For years, Ivan Deutsch has toiled in the Department of Physics and Astronomy at the University of New Mexico trying to crack the code. His research, along with his colleagues at the Center for Quantum Information and Control, or CQuIC, is focused on quantum information and control theory, designed to harness those strange properties in quantum physics.
His work over the decades hasn’t gone unnoticed. Deutsch, a professor and Regents Lecturer in the Department of Physics and Astronomy, has been selected as the University of New Mexico’s 59th Annual Research Lecturer, one of the highest honors that the UNM bestows on faculty. The selection is made by the UNM Research Policy Committee and through nominations from peers across the United States and abroad.
As part of the ARL honor, Deutsch will present a lecture, “Breaking Heisenberg: Controlling the Quantum World,” on Monday, April 28 in the Centennial Engineering Center Auditorium, room 1041 at 6:30 p.m. A reception will be held prior to the lecture at 5:30 p.m. in the Stamm Commons Room (room 1044) in the Centennial Engineering Center.
The question Deutsch looks to answer in his lecture is: how we can control individual atoms and photons to make them do what we want versus what nature usually prescribes?
“Obviously, I’m thrilled to be honored,” Deutsch said. “It’s been years of hard work and collaborations. My research is very integrated with graduate education. What we do is an integral process of teaching the next generation scientists. Students are very involved in all we do – academics and research. Teaching and research at the graduate level should not be thought of as two separate endeavors. They are one and the same.”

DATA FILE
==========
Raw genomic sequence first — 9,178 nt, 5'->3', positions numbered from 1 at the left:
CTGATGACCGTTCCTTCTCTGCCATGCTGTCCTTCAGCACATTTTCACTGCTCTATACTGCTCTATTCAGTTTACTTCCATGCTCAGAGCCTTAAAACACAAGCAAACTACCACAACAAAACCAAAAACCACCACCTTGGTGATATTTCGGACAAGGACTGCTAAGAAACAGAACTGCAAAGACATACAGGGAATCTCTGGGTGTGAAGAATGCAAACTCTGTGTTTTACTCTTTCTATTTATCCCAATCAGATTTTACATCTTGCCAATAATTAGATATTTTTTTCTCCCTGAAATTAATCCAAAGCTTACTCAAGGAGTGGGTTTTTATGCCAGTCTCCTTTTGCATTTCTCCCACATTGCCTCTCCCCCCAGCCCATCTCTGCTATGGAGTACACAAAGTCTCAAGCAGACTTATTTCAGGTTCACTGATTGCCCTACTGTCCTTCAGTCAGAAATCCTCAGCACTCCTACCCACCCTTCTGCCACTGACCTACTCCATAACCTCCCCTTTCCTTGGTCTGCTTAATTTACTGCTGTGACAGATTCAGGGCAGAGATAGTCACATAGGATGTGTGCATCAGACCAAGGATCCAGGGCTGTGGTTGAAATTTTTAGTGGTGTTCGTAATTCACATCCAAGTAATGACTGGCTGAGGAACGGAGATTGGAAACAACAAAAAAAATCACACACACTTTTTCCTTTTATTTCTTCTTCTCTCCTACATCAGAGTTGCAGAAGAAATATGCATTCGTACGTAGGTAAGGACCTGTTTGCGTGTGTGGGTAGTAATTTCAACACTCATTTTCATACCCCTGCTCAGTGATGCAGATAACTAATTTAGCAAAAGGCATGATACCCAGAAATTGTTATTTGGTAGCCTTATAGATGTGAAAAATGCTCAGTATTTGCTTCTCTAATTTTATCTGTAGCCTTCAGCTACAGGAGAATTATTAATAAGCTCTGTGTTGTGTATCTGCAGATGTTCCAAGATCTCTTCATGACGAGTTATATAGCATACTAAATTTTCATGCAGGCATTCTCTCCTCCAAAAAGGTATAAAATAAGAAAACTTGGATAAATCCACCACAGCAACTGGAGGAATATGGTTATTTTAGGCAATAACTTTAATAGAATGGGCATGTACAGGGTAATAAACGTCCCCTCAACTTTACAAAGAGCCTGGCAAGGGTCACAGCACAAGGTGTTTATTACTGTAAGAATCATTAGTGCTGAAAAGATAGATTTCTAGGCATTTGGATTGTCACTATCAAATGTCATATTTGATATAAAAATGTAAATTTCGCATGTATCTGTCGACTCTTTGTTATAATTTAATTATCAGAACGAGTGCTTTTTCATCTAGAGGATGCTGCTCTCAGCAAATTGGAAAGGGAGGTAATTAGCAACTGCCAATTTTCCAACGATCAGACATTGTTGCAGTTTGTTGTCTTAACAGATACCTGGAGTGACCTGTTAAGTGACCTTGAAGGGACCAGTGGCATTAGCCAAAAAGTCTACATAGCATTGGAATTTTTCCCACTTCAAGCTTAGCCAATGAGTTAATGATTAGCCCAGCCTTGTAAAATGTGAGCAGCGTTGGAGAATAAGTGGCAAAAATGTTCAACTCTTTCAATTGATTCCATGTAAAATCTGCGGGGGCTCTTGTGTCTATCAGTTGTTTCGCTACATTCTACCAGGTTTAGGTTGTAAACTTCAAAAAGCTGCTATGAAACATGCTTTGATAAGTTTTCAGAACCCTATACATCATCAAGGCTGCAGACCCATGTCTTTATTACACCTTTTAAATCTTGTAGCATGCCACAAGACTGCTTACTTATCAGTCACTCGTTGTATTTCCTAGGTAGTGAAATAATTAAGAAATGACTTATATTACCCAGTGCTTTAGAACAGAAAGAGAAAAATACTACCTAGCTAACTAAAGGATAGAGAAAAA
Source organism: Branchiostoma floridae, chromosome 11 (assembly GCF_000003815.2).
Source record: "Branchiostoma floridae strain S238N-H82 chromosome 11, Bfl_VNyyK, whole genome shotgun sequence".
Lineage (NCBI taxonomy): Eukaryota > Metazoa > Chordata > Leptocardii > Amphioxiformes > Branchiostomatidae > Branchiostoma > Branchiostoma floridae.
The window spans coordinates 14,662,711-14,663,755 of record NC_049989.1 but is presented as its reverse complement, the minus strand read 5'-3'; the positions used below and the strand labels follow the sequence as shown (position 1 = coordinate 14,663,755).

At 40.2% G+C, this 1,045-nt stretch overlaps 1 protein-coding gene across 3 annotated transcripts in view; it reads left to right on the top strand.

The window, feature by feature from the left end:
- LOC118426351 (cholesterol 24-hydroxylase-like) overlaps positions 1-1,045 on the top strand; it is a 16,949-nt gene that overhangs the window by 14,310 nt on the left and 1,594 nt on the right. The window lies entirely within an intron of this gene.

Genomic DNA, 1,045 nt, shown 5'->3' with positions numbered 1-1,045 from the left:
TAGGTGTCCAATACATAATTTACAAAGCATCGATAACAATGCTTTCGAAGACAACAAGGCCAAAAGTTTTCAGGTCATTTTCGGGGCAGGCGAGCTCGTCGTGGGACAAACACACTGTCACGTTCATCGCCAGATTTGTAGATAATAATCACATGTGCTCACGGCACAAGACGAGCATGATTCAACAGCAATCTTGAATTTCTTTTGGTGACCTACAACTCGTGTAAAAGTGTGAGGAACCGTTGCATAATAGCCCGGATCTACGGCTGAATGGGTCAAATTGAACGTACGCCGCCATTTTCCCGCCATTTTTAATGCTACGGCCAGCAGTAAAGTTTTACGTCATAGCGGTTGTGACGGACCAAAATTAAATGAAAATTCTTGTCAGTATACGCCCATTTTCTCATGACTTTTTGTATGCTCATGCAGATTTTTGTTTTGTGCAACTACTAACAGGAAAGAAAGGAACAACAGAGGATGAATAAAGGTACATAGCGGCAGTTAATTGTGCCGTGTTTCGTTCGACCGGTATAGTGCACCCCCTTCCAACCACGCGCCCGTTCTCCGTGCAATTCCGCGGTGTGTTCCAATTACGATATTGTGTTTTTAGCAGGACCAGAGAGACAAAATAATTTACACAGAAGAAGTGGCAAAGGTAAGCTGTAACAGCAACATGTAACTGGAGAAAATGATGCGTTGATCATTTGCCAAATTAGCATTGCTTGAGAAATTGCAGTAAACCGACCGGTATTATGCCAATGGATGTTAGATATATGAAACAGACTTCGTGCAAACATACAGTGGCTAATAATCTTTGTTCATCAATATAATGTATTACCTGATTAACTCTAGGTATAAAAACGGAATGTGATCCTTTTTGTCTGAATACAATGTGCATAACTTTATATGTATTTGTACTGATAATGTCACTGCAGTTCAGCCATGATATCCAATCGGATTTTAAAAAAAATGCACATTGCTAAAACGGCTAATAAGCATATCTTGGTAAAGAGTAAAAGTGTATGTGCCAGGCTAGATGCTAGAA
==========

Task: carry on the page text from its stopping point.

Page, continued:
The research Deutsch conducts is part of UNM’s Center for Quantum Information and Control, or CQuIC, which was funded by the National Science Foundation’s Physics at the Information Frontier (PIF) program with a $1 million effort in 2008 and with additional internal funding by UNM. Research at CQuIC is focused on quantum information, quantum control, quantum metrology, and quantum optics. At UNM, theoretical research encompasses topics in all these areas.
“The research I conduct is part of CQuIC. The work we do strives to understand how we can harness the strange properties of the microscopic world, described by quantum physics, and bring them into our macroscopic world so we can apply them to next generation of revolutionary information-processing devices like quantum computers and quantum communication networks,” Deutsch said. “We’ve made progress developing theoretical models and translating them into laboratory experiments based on lasers and atomic physics. These experiments act as a testbed for understanding and developing new generations of radically different devices.”
CQuIC is growing and is an important activity at UNM with strong collaborations involving the national labs, including Sandia and Los Alamos National Labs.
“My research is part of a bigger community working to make New Mexico the hub for quantum information and science technology in the United States,” Deutsch said.